The Division of Otolaryngology is advancing the understanding and treatment of head and neck disorders. We continue to have one of the longest running NIH–sponsored T32 mentored research-training grants in the country, and we employ leaders in surgical science, including Dr. Quyen Nguyen, professor of surgery, who was asked to serve as a member of the Clinical Molecular Imaging and Probe Development NIH Study Section, an appointment that reflects her formidable reputation in the rapidly evolving eld of molecular imaging. Drs. Allen Ryan and Jffrey Harris were featured in
The Otonomy Story and the Human Impact of Innovation, which describes how Otonomy—a company cofounded by Division members—translated technology arising from their research into novel treatments for a devastating inner-ear disease that previously had no meaningful treatment options. And in the field of Head and Neck Cancer, Dr. Joe Califano and his team are leading field-changing research.
Few things are as frustrating to clinical teams as knowing a tumor is present but being unable to see it or unwittingly damaging a nerve during a straightforward resection. To address this challenge, our team of surgeon-scientists has teamed up with molecular biologists, cell biologists, biochemists, chemists, and engineers to develop a transdisciplinary solution: applying state-of-the-art techniques in visualization to "see" what can't be normally seen. Led by Dr. Quyen Nguyen and collaborators, our scientists are developing Live Molecular Navigation (LMN) for Fluorescent Guided Surgery (FGS) also known as "color-coded surgery". With this technology, tumors and nerves can be labeled, so that, with the appropriate lighting, they can be seen and distinguished from other tissues, enabling surgeons to do precision resections of tumors while avoiding nearby critical nerves.
Dr. Nguyen's interest in molecular imaging for surgical navigation began during her fellowship at UCSD where she collaborated with Dr. Roger Tsien (1952-2016), Nobel Laureate, Chemistry 2008. She has been awarded the Presidential Early Career Award for Scientists and Engineers (PECASE, April 2014). The Presidential Award is the highest honor bestowed by the U.S. government on outstanding scientists and engineers beginning their independent careers.
Dr. Nguyen's work has been highlighted in by several high profile media sources including Nature Research Highlights, Nature Science BusinessXchange, Nature Cancer Reviews, The Economist, and Technology Review (MIT). Dr. Nguyen holds R01 funding from the National Institute of Health (NIBIB) and the Burroughs-Wellcome Fund. She was invited to give a TED talk in 2011 on the subject of "color-coded surgery." To date, the website has been viewed over 1 million times.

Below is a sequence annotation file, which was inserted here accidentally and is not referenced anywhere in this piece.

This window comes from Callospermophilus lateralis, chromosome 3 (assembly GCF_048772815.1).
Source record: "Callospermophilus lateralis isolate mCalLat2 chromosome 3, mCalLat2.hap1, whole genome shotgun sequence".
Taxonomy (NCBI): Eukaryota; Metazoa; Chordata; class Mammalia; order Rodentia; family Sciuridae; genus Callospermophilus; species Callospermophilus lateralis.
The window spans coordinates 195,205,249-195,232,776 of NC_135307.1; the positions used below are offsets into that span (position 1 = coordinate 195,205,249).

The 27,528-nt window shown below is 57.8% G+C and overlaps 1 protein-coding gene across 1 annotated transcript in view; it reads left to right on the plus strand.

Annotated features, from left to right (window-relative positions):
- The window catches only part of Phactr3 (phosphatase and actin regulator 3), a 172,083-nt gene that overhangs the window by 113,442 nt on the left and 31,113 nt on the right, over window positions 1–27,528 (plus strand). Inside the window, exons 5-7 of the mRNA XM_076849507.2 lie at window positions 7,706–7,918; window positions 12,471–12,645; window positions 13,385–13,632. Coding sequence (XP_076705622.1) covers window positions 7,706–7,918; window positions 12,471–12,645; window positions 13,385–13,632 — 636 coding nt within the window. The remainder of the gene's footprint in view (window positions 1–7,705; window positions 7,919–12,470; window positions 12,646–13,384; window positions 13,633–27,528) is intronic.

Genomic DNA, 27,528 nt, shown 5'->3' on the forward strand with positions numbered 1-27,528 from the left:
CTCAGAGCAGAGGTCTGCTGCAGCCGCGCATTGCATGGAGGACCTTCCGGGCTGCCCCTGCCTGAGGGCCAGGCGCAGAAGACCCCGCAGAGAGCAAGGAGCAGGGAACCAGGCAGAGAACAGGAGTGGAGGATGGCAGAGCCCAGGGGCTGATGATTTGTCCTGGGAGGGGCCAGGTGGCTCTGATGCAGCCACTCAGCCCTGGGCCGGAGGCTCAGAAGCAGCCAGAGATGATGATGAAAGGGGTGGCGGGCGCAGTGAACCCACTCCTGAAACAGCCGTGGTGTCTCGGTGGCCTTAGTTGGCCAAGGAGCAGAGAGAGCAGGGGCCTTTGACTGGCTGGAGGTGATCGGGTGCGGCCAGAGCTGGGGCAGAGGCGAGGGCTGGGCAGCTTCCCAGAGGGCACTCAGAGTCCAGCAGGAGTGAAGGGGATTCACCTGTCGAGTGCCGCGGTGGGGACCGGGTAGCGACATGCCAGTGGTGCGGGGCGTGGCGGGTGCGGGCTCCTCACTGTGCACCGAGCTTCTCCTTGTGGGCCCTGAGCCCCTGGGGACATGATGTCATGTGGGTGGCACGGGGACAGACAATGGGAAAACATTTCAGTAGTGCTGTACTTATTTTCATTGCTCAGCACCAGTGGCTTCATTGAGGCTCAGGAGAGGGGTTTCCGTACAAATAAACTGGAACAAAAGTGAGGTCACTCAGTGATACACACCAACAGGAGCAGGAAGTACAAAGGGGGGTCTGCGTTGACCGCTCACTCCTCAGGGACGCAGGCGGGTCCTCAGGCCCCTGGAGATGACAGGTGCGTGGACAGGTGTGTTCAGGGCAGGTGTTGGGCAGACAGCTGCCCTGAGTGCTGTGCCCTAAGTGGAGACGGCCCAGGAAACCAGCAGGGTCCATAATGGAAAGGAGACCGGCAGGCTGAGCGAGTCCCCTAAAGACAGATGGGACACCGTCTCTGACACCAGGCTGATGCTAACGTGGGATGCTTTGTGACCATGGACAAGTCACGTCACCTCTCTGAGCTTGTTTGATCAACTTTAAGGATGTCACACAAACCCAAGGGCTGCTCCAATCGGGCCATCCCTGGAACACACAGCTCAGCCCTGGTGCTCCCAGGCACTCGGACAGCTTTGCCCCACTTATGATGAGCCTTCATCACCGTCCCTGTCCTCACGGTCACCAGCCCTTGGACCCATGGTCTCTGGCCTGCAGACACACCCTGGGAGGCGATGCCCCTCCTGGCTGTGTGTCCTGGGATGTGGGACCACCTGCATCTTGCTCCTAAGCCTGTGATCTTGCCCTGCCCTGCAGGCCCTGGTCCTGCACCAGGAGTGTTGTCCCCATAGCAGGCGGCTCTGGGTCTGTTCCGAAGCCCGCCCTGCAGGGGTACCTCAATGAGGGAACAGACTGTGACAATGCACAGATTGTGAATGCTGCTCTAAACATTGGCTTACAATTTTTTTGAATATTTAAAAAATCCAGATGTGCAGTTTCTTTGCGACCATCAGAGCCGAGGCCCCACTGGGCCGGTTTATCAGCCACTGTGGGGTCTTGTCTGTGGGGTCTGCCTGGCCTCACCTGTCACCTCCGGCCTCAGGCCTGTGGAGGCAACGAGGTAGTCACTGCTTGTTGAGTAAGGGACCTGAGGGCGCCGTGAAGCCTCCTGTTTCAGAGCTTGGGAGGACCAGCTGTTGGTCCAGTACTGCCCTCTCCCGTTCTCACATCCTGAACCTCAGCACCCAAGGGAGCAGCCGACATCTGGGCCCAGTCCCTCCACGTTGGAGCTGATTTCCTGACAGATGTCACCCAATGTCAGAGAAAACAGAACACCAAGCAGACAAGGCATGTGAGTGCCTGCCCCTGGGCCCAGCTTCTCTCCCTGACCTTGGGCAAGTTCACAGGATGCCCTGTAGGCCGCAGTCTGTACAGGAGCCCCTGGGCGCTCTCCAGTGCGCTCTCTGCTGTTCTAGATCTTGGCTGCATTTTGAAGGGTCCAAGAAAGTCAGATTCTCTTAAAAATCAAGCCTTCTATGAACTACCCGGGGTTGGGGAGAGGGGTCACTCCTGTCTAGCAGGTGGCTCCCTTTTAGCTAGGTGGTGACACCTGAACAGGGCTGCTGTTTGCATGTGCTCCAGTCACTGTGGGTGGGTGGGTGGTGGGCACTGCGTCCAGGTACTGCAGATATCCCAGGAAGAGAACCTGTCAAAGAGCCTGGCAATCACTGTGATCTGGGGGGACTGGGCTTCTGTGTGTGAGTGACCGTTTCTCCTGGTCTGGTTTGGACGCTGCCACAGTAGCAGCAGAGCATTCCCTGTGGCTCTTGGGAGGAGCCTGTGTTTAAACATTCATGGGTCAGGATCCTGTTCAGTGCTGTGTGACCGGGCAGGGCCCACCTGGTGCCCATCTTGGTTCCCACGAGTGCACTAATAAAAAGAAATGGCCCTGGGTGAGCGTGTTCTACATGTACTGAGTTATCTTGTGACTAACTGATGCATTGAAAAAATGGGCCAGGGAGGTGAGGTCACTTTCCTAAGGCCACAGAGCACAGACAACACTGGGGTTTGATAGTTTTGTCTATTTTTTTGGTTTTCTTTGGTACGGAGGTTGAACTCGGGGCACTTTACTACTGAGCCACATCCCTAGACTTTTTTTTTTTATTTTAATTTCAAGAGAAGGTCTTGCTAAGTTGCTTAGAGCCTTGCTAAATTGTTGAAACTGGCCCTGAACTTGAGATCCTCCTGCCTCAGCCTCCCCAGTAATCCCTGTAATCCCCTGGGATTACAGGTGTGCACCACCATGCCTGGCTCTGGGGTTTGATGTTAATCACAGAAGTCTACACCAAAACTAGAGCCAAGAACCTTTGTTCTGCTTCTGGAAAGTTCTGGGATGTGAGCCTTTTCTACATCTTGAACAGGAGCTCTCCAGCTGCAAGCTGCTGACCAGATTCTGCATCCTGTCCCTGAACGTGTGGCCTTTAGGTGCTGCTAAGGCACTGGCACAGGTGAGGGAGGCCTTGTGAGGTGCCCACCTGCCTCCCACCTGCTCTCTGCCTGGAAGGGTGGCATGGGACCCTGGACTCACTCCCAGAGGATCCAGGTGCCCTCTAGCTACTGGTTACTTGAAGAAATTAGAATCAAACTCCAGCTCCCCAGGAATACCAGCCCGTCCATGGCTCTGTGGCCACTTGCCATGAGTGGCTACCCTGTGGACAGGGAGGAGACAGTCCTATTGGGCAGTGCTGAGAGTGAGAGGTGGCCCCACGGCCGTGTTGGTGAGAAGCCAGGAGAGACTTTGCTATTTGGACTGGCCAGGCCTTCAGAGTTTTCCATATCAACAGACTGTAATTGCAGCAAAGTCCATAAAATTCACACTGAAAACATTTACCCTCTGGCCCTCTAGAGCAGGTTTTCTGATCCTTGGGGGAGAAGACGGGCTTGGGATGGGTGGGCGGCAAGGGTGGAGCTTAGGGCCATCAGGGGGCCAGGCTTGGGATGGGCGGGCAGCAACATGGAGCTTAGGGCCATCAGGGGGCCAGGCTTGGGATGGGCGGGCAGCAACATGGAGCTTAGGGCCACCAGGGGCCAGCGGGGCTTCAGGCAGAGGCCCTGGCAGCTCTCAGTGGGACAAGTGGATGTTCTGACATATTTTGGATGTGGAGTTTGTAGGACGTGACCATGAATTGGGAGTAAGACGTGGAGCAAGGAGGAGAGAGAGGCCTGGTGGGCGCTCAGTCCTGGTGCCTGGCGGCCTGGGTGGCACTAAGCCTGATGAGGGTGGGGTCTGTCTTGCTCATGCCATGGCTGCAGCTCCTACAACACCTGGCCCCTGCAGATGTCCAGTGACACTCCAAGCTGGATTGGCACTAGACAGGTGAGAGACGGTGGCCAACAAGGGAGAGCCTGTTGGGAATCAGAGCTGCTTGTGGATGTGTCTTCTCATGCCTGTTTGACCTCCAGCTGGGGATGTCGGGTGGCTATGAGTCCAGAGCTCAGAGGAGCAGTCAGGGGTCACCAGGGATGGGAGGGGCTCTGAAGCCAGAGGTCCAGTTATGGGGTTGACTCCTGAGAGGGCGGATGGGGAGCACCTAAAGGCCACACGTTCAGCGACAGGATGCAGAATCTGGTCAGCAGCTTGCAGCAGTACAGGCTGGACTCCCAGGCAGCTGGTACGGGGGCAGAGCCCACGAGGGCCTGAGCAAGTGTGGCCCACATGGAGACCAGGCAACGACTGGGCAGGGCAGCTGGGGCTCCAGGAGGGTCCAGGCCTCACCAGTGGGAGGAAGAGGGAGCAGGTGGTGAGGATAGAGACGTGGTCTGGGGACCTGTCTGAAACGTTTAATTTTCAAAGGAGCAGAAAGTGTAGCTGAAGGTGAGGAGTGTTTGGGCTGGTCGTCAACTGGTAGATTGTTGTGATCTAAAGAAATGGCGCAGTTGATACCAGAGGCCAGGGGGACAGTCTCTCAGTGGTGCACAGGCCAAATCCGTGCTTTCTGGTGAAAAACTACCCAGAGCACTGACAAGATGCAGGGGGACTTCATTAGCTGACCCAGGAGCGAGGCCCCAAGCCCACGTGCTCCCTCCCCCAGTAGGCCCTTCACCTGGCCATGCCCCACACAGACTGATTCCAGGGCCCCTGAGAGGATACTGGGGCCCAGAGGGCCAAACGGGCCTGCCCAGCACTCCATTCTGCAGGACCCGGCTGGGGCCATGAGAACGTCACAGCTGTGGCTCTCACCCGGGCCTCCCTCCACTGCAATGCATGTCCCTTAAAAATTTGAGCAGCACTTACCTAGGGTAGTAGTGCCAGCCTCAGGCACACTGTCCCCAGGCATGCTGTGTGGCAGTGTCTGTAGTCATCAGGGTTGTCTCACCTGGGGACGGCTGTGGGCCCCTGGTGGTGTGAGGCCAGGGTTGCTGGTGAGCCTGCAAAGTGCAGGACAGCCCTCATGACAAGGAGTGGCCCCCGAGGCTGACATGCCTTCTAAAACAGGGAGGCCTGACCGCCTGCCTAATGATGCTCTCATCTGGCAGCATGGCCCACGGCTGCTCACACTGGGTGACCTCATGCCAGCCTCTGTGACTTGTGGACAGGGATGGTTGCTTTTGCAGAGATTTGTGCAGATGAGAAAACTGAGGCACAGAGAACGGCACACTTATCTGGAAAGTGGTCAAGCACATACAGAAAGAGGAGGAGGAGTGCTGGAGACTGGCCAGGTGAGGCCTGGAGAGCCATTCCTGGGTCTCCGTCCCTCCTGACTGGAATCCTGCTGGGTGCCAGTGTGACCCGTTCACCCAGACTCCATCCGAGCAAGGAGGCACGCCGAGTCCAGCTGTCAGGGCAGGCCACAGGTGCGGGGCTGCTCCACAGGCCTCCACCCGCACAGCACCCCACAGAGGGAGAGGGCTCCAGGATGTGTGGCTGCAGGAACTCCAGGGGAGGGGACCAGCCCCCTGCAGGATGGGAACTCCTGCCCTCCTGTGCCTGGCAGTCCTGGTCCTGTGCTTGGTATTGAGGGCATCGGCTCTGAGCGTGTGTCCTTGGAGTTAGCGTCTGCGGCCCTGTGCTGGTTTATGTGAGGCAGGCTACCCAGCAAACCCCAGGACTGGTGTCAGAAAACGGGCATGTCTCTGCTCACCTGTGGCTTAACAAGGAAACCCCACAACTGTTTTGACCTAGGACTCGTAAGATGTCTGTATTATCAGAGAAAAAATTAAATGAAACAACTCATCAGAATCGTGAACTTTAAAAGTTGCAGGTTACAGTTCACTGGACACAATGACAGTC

ThisWeek: "Seeing is Understanding," features Quyen Nguyen, MD, PhD, and Mark Ellisman, PhD.
As a world-class physician-scientist, Dr. Califano has translated multiple discoveries from laboratory to clinic, including the application of sequencing technologies to create an early detection method for HPV-related and other head and neck cancers. He actively participates in several areas of investigation including integrative network based molecular analysis of head and neck tumors; detection of recurrent and occult cancer within blood and saliva using molecular biologic techniques; and defining the underlying biology of head and neck cancers. Dr. Califano also currently serves as the lead investigator for clinical trials that explore early detection of head and neck cancers and well as molecular detection of recurrence.
Dr. Califano directs a laboratory focused on the molecular biologic basis of head and neck cancer. He has published over 260 peer reviewed articles related to both the clinical and basic scientific aspects of cancer, and serves on a variety of professional organizations and editorial boards, including the NCI Head and Neck Steering Committee, as well as the Council of the American Head and Neck Society.
Point of Care Test to Detect Risk of Oropharyngeal Cancer May 16, 2018
Dr. Ryan is involved in a variety of aspects of otologic research. This includes a major focus on auditory neuroscience as it applies to preventing hearing loss and restoring hearing. A second major interest is otitis media, and how the natural protective and recovery responses of the middle ear can be enhanced to prevent ear infections or speed their resolution. Dr. Ryan also works to develop new means to deliver drugs to the middle and inner ears. As Director of Research for Otolaryngology/Head and Neck Surgery, he supports the research efforts of other members of the Division; and is Principal Investigator of the Division’s NIH training grant that provides one year of dedicated research time for each of our residents.